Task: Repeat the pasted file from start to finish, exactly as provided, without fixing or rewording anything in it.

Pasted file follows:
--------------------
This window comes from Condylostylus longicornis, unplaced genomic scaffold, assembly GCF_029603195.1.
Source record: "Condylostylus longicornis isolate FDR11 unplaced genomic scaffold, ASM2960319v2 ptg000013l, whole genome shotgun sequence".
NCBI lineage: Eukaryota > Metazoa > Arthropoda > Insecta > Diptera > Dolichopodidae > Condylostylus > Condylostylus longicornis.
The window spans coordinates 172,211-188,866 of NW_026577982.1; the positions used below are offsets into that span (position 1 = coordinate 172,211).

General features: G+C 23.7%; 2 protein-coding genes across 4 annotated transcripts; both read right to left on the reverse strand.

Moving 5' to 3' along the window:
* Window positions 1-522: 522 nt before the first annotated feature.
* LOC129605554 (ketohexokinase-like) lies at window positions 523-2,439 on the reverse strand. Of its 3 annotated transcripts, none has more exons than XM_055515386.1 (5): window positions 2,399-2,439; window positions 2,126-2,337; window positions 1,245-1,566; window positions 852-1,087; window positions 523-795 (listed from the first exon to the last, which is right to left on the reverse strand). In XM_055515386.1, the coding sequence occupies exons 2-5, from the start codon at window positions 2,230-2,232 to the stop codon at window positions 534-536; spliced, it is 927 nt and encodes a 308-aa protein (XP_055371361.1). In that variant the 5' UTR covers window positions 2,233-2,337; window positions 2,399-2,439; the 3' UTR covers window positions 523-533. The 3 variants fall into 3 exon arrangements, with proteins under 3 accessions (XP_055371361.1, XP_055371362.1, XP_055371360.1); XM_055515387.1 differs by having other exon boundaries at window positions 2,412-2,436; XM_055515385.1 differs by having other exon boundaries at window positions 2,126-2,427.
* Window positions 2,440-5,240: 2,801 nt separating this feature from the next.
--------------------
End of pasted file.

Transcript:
This window comes from Condylostylus longicornis, unplaced genomic scaffold, assembly GCF_029603195.1.
Source record: "Condylostylus longicornis isolate FDR11 unplaced genomic scaffold, ASM2960319v2 ptg000013l, whole genome shotgun sequence".
NCBI lineage: Eukaryota > Metazoa > Arthropoda > Insecta > Diptera > Dolichopodidae > Condylostylus > Condylostylus longicornis.
The window spans coordinates 172,211-188,866 of NW_026577982.1; the positions used below are offsets into that span (position 1 = coordinate 172,211).

General features: G+C 23.7%; 2 protein-coding genes across 4 annotated transcripts; both read right to left on the reverse strand.

Moving 5' to 3' along the window:
* Window positions 1-522: 522 nt before the first annotated feature.
* LOC129605554 (ketohexokinase-like) lies at window positions 523-2,439 on the reverse strand. Of its 3 annotated transcripts, none has more exons than XM_055515386.1 (5): window positions 2,399-2,439; window positions 2,126-2,337; window positions 1,245-1,566; window positions 852-1,087; window positions 523-795 (listed from the first exon to the last, which is right to left on the reverse strand). In XM_055515386.1, the coding sequence occupies exons 2-5, from the start codon at window positions 2,230-2,232 to the stop codon at window positions 534-536; spliced, it is 927 nt and encodes a 308-aa protein (XP_055371361.1). In that variant the 5' UTR covers window positions 2,233-2,337; window positions 2,399-2,439; the 3' UTR covers window positions 523-533. The 3 variants fall into 3 exon arrangements, with proteins under 3 accessions (XP_055371361.1, XP_055371362.1, XP_055371360.1); XM_055515387.1 differs by having other exon boundaries at window positions 2,412-2,436; XM_055515385.1 differs by having other exon boundaries at window positions 2,126-2,427.
* Window positions 2,440-5,240: 2,801 nt separating this feature from the next.